Now, Larsen has. "John Woo is an amazing director with films like Mission Impossible 2 and Face/Off to his credit," says Larsen. "We thought this series deserved a shot in the U.S. and who knows, if the show does well enough here, maybe we'd produce another season of it." Could Woo come back to direct a second season? It's too soon to say, Larsen responds.
Alliance Atlantis only produced one, 22-episode season of Once a Thief with Woo behind the camera, and the series was all but dead until Larsen came across it. Now the series is cleared in over 60% of the country for the 2002-2003 season for weekend play on local stations. Clearances for Once a Thief include KCAL-TV Los Angeles and KRON-TV San Francisco.
Once a Thief was one of Woo's first martial-arts films, released in 1990 and remade for Fox in the late '90s. The series features three young martial artists who work for a secret government agency fighting crime and terrorism. Ivan Sergei, who starred in The WB's Jack and Jill the last two seasons, is one of the leads.
"We may have been a bit early for this genre in the U.S.," says Alliance Atlantis' Jeff Lynas. "If you look at the marketplace now, this sort of martial-arts world has moved not to theatrical but to TV, too. We think it's the right time for this series here in the U.S. now."
Larsen also says Once a Thief has an advantage over other action series headed to stations in the fall. "Our first season is done, shot and in the can," Larsen says. "Recently a lot of action series have been announced but never do reach it to TV. That won't be the case with this series."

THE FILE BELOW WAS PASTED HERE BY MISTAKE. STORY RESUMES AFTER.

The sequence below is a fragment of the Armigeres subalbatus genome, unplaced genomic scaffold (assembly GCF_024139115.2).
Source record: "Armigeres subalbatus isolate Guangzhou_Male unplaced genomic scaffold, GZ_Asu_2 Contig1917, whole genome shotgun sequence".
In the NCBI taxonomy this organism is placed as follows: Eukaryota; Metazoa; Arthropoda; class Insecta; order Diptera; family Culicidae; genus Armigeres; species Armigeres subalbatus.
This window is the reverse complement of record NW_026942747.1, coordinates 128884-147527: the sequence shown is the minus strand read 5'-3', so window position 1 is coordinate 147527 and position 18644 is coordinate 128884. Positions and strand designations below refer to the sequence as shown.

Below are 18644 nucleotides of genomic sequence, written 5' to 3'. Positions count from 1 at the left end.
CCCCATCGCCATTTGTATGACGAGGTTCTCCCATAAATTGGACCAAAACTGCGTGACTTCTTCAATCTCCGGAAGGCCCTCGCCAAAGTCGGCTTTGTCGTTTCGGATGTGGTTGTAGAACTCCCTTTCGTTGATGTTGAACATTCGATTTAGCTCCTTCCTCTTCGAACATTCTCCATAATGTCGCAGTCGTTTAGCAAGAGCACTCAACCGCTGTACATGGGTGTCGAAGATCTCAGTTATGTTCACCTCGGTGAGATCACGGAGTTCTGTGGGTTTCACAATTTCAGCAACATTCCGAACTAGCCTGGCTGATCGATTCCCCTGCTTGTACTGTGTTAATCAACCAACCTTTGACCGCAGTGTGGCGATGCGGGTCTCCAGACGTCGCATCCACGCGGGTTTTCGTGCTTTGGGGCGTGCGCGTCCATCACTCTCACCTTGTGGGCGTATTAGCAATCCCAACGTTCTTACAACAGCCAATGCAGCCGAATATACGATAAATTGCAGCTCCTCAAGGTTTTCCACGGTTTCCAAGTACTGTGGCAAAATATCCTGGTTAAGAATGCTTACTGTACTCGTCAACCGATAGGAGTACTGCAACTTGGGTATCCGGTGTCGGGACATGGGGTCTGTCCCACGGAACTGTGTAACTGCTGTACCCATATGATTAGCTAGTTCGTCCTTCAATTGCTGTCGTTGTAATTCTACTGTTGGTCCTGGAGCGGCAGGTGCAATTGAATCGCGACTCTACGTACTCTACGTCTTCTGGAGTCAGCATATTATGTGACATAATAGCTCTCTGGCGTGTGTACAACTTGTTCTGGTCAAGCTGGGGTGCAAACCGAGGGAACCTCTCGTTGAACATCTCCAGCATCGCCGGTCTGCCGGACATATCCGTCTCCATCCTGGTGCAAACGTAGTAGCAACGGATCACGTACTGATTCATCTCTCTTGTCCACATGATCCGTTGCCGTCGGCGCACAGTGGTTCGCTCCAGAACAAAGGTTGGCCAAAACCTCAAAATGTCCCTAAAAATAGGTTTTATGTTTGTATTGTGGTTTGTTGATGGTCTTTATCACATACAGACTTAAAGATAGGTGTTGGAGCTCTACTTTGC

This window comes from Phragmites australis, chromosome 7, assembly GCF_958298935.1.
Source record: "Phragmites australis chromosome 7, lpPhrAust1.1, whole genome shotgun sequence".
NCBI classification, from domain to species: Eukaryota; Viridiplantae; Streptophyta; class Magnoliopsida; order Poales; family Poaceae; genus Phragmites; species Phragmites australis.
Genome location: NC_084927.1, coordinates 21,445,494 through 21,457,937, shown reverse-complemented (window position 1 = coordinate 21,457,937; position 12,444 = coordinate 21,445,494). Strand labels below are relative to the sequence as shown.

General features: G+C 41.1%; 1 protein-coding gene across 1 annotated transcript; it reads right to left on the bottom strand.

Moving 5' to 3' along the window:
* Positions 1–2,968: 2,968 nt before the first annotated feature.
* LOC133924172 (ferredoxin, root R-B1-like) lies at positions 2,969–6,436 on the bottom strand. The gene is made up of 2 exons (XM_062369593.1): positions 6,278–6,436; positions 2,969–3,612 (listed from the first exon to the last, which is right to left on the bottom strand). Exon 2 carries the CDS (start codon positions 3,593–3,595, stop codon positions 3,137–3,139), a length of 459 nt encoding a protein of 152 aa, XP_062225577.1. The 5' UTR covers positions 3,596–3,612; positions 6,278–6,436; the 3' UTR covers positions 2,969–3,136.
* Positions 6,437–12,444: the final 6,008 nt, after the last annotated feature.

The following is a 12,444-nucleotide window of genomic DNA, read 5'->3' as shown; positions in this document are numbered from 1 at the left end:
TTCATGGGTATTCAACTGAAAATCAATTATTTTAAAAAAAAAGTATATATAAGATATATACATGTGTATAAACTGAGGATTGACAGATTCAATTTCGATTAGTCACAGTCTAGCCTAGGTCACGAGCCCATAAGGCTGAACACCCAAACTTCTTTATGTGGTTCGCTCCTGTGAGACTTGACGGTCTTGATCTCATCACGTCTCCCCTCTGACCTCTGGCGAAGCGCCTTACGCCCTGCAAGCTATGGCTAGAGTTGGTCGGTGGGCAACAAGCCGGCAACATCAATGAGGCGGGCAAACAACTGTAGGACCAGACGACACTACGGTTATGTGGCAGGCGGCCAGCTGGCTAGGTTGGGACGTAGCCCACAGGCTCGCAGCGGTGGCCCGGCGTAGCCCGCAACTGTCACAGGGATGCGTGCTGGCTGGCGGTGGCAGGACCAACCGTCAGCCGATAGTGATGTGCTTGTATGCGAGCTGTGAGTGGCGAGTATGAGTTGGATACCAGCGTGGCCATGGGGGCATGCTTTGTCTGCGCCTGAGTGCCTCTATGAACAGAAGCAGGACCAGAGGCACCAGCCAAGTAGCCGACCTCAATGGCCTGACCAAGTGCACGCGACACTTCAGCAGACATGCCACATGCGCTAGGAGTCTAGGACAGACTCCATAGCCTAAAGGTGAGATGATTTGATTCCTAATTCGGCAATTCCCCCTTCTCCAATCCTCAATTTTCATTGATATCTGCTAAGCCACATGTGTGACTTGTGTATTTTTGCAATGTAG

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Greg Meidel says that, when he returned to Paramount Domestic Television last year to head up the syndication division's programming efforts, he told his staff that he didn't want to develop the fifth or sixth show in a genre.
Meidel says he wanted to focus the studio's efforts on "category killers" like Paramount's Entertainment Tonight and Judge Judy-both shows at the top of the ratings in their respective genres.
"So we really started investigating where women were going in daytime, and it became very evident that there is a passion out there for what The Learning Channel and other cable channels are doing with shows like A Wedding Story, A Baby Story and A Make-over Story," he says. "They are doing great storytelling and really making it feel so first-person that you don't even realize that there is a camera in the room."
The result of Meidel's research turned into Life Moments, a one-hour daily series that incorporates elements of many of the female-targeted reality shows. Paramount Domestic TV is teaming up with Pie Town Productions, the producer of A Baby Story for The Learning Channel and several other reality cable series. The Learning Channel's block of female-oriented reality shows has scored record ratings for the network in daytime.